Jackson Square is a historic neighborhood and the main square of the French Quarter of New Orleans, LA. It is located at the corner of Decatur Street and St. Louis Street. The square was named after President Andrew Jackson; it is bordered on one side by St. Louis Cathedral, whose spire is a prominent feature on the skyline of the French Quarter, and on the other side by St. Peter Street, which is one-way going north.

The Spanish called this space Plaza de Armas; however, it was not until 1831 that the site was named in honor of President Andrew Jackson. In earlier years, it served as a parade ground for military troops as well as an open market area for vendors (or “carpetbaggers” as they were pejoratively called).

Jackson Square is widely known today as a tourist attraction and an important landmark in New Orleans with many notable buildings and attractions around it.

Jackson Square is a historic park in the French Quarter of New Orleans, Louisiana. It was designed by landscape architect Adolphe Alphand and completed in 1851 as the focal point of the city. The square initially featured a large equestrian statue of Andrew Jackson atop a tall column, which now stands at the center of the Place des Hommes-Champs.

Today, there are 33 statues, busts, and plaques on permanent display around Jackson Square, and more than a dozen additional pieces are placed around it during the year for limited periods.

The square is also noted for its architecture. The Cabildo and Presbytere, which flank the eastern side of the park, were designed by architect Henry Howard and built between 1795 and 1803. The western side features Saint Louis Cathedral (the oldest cathedral in the United States) and its adjacent churchyard, both designed by François-Louis Perrault between 1794 and 1813. The area is also notable for its wide brick sidewalks, narrow (8 ft 6 in or 2.59 m) Italianate lanes (called “trottoirs” in New Orleans), and outdoor café dining with tableside service; all these contribute to Jackson Square’s lively atmosphere.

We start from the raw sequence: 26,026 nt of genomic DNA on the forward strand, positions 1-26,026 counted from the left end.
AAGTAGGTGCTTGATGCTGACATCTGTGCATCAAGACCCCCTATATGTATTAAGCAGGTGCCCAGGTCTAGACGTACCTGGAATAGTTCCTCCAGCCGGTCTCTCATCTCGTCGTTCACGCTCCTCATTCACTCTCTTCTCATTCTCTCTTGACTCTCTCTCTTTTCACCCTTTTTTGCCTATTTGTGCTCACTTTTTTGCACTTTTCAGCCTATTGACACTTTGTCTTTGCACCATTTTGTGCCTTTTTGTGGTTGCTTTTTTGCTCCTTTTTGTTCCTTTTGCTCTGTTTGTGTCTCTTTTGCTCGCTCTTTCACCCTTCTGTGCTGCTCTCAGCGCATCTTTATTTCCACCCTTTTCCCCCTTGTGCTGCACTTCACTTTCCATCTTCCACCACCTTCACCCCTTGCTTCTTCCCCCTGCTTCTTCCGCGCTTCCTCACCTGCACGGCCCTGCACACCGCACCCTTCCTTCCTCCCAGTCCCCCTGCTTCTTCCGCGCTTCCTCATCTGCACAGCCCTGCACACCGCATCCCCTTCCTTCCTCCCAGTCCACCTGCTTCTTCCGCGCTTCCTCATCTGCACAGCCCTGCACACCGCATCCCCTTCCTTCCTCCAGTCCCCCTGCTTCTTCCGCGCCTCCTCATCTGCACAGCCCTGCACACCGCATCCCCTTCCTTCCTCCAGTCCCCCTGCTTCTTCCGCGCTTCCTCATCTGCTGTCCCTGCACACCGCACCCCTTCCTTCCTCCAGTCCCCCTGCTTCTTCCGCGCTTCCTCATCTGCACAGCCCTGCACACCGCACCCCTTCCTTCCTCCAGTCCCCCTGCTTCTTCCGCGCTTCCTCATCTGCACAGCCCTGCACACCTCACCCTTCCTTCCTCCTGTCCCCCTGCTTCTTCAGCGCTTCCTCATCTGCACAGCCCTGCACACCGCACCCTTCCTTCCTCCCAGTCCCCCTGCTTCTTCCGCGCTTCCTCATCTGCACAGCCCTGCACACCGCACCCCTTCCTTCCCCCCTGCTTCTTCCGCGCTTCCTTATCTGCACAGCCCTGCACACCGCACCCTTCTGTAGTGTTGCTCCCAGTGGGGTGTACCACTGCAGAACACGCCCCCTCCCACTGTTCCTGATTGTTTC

In 1822 Jackson Square was named for its central feature—an equestrian statue of Andrew Jackson erected by the City of New Orleans to commemorate his victory at the Battle of New Orleans in 1815. The square was designed by architect Henry Howard and officially opened in 1851. In 1856 a yellow fever epidemic resulted in many deaths around the square and led to its official designation as a public health area.

New Orleans Museum of Art

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